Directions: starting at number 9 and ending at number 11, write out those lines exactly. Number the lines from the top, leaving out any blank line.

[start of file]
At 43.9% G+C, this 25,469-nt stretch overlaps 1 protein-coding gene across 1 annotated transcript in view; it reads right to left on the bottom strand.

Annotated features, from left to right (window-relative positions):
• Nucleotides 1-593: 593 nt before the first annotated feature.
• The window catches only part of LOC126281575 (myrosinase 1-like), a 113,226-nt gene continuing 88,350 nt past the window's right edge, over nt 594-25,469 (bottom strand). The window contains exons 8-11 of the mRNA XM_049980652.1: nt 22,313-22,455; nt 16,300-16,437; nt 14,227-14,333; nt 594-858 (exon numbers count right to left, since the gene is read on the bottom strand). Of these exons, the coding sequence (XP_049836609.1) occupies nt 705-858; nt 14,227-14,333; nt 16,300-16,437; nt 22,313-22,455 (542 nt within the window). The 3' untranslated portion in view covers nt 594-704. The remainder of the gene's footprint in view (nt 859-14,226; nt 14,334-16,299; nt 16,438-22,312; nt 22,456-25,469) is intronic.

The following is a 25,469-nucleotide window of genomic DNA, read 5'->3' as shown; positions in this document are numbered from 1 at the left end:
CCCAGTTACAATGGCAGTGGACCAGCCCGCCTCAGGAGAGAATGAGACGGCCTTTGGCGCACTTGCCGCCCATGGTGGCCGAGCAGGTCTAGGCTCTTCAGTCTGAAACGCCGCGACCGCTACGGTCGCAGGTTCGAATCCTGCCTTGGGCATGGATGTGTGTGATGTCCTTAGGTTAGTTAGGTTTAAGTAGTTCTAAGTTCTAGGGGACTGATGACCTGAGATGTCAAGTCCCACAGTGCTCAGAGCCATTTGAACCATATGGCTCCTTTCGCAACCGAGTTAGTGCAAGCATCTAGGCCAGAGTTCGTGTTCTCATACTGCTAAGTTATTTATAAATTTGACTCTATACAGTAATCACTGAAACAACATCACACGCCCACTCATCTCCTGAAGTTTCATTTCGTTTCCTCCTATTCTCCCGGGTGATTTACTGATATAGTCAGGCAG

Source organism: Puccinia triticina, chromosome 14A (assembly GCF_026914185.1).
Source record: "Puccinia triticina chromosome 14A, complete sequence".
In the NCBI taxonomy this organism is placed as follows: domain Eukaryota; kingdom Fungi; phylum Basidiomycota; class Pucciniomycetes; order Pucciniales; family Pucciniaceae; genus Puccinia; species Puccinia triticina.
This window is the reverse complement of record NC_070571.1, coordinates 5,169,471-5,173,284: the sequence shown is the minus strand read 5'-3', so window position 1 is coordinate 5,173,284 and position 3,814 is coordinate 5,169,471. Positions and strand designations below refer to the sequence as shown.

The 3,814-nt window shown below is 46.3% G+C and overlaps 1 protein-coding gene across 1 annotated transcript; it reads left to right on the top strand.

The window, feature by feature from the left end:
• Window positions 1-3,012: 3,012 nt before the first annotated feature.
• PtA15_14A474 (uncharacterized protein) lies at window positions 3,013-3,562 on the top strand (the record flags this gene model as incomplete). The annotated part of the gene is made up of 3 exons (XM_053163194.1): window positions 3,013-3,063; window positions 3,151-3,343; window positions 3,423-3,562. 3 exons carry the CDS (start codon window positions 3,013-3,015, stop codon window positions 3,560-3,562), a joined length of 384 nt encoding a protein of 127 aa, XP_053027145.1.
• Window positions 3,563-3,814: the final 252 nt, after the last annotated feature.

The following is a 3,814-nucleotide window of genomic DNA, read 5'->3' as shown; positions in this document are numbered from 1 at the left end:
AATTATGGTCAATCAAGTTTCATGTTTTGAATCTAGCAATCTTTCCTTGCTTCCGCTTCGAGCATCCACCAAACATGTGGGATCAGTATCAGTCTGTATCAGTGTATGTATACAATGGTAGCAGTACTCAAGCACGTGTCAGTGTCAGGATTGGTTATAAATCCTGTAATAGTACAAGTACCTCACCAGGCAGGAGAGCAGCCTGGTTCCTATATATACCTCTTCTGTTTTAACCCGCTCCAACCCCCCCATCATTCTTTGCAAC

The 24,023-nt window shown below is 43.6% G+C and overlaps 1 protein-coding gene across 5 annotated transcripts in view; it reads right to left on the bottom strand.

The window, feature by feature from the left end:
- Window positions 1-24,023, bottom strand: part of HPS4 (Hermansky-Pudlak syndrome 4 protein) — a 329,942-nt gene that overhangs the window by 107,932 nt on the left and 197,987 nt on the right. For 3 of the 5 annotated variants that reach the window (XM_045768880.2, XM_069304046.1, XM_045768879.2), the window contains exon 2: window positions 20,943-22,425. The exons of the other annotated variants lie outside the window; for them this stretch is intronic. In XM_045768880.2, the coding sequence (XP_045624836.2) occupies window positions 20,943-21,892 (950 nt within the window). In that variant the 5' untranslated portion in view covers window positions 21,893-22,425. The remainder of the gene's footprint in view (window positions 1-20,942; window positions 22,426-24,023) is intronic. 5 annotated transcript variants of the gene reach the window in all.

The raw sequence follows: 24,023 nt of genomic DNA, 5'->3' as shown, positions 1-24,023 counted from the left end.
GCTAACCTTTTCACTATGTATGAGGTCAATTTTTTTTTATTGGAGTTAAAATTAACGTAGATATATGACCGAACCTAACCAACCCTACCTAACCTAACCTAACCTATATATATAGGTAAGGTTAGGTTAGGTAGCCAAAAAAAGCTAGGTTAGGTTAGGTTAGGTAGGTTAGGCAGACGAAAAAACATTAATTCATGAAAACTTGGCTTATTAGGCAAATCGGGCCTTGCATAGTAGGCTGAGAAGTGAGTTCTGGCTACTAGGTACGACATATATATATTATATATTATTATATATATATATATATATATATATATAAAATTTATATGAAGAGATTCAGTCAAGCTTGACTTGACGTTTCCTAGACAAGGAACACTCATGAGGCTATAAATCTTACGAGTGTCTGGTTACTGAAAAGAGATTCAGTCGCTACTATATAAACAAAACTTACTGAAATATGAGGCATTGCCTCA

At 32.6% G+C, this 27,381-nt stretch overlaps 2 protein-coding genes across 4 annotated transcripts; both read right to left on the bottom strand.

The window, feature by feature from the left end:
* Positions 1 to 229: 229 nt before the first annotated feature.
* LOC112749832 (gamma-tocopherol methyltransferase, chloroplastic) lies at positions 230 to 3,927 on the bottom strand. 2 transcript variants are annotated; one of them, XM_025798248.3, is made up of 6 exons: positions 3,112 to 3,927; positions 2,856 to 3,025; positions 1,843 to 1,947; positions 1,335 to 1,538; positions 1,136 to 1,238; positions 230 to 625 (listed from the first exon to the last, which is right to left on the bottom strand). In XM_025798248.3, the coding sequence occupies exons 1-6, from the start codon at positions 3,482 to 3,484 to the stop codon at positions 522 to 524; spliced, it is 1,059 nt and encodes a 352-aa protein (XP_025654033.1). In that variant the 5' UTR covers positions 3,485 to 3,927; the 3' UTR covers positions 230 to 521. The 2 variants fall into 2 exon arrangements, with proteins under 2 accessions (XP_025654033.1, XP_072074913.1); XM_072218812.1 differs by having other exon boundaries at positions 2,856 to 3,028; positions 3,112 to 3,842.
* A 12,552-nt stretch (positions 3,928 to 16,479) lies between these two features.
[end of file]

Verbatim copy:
In the NCBI taxonomy this organism is placed as follows: domain Eukaryota; kingdom Fungi; phylum Basidiomycota; class Pucciniomycetes; order Pucciniales; family Pucciniaceae; genus Puccinia; species Puccinia triticina.
This window is the reverse complement of record NC_070571.1, coordinates 5,169,471-5,173,284: the sequence shown is the minus strand read 5'-3', so window position 1 is coordinate 5,173,284 and position 3,814 is coordinate 5,169,471. Positions and strand designations below refer to the sequence as shown.

The 3,814-nt window shown below is 46.3% G+C and overlaps 1 protein-coding gene across 1 annotated transcript; it reads left to right on the top strand.